Scientists working for the federal government want the right to speak out about their research. They object to being “muzzled” by the requirement, currently in place, that they seek permission before talking about their findings.
The Professional Institute of the Public Service of Canada, which represents 15,000 scientists and engineers, intends to make this a bargaining issue in upcoming contract negotiations.
To ease the way, the union says its members will make clear they are only speaking for themselves, and not the government, if this right is granted. Yet that borders on delusional thinking.
You can imagine the scene: The minister of the environment announces that Canada’s emission standards are appropriate and realistic. Five minutes later, a government scientist tells the media those standards are bogus and fake.
How does that all play out? For a start, any relationship of trust between the minister and the scientist is finished.
Now I understand the point of concern. It does appear petty to drag scientists through a pre-approval process when their research is entirely uncontroversial. But who gets to decide what is controversial?
The unspoken assumption here is that science is simply fact-gathering. Why shouldn’t the facts be spoken?
But across numerous areas of public policy, the “science” is anything but settled. Macro-economics is a crapshoot at the best of times. If anyone really understood how the stock market works, they’d have retired long ago with a fortune.
Income-support policies are hotly debated by opposing sides with almost no common ground. School-curriculum development relies heavily on child psychology, a field that many consider more art than science.
Even where there might be degrees of consensus about a given fact base, there are often widely varying opinions about what should be done.
Climatology is a good example. You can agree that global warming is a reality and disagree fervently about what measures, if any, might be adopted.
This is a cost/benefit analysis, not a climatological matter, and it falls to the government of the day, not some group of experts, to decide which path to follow.
But let’s return to the issue of trust. There’s a line in the movie The Sum of All Fears, where the Russian president tells an American official: “For you to get involved here, it’s like sleeping with another man’s wife, and what you are suggesting is that afterwards they all live together under the same roof. But what really happens is that the betrayed husband goes out and buys a gun.”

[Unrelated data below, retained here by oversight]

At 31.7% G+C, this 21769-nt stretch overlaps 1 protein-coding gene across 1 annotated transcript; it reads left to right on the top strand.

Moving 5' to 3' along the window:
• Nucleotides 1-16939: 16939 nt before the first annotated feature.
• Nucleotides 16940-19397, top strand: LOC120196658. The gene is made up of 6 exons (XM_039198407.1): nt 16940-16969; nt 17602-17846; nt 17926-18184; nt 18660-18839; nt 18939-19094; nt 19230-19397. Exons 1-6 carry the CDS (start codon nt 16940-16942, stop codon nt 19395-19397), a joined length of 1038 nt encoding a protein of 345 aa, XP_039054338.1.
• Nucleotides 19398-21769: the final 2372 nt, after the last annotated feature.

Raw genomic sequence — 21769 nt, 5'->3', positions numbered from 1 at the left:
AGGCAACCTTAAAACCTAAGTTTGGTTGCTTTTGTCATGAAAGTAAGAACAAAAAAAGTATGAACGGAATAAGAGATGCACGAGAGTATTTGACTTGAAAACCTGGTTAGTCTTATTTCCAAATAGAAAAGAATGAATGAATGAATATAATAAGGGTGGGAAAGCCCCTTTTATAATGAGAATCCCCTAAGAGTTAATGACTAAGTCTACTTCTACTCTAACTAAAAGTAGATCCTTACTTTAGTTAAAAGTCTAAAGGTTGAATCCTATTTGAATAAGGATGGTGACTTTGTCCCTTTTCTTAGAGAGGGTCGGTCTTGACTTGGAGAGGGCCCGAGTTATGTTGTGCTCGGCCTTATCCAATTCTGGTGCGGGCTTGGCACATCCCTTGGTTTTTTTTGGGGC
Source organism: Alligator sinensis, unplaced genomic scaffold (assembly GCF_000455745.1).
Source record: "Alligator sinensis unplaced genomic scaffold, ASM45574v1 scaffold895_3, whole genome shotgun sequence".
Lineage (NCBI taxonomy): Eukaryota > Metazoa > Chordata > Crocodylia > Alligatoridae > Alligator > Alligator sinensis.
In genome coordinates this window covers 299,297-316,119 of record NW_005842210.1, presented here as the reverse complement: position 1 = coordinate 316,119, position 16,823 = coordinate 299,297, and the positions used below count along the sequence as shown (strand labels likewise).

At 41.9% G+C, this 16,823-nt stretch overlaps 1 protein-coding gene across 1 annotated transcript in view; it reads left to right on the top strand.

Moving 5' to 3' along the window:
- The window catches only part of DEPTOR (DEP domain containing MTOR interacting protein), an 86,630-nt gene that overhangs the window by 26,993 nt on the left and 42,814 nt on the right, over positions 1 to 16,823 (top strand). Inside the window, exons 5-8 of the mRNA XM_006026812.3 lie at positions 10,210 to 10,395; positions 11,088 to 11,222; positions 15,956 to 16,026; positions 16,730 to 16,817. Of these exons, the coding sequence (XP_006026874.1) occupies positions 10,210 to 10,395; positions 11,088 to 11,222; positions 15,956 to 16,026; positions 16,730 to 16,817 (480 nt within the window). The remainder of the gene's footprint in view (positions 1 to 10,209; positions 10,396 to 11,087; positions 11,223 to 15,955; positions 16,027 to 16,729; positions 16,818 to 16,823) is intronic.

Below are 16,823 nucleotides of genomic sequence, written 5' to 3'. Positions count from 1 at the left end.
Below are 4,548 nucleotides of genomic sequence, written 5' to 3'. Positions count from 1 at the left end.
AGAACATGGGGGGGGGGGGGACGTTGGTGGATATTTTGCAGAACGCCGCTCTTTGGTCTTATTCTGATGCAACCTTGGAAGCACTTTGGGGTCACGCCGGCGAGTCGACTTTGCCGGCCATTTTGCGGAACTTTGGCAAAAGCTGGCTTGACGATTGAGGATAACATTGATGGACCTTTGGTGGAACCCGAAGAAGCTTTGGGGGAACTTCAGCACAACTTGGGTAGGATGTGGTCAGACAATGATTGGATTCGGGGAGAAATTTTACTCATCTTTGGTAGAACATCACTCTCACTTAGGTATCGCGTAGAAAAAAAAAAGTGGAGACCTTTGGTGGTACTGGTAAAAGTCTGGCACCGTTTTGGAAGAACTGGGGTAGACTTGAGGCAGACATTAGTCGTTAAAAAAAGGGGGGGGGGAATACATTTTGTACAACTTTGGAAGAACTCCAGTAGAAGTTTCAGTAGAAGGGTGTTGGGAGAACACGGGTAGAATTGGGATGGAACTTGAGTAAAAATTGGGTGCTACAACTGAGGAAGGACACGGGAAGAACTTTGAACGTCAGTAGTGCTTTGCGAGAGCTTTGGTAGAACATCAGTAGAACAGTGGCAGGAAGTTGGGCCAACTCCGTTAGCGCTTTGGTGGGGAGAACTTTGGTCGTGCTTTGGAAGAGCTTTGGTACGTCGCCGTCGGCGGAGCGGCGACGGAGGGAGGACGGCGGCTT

That’s basically the problem here. Federal scientists want the right to speak out when they please, but afterward to resume their position as admired and trusted advisers. That’s not what would happen.
For the key point is that these folks are employees, not independent researchers. They have sworn an oath of loyalty to the government of Canada.
And outside the walls of academia, very few, if any, employers would tolerate being contradicted in public by their staff. Especially on a matter of central importance.
Of course, that’s frustrating. I can recall any number of times believing deeply that the government I worked for was making a serious error. Every public servant has had that experience. Scientists have no monopoly when it comes to thinking themselves right and their minister wrong.
But that’s how parliamentary government works. We are governed by people we elect, not experts who are paid to do a job.
The American political commentator William F. Buckley once said he would rather entrust the government of the United States to the first 400 people in the Boston telephone directory than the faculty of Harvard.
In this instance, at least, I agree with him. Scientists play an important role in government, but it does not include jousting in public with their political masters.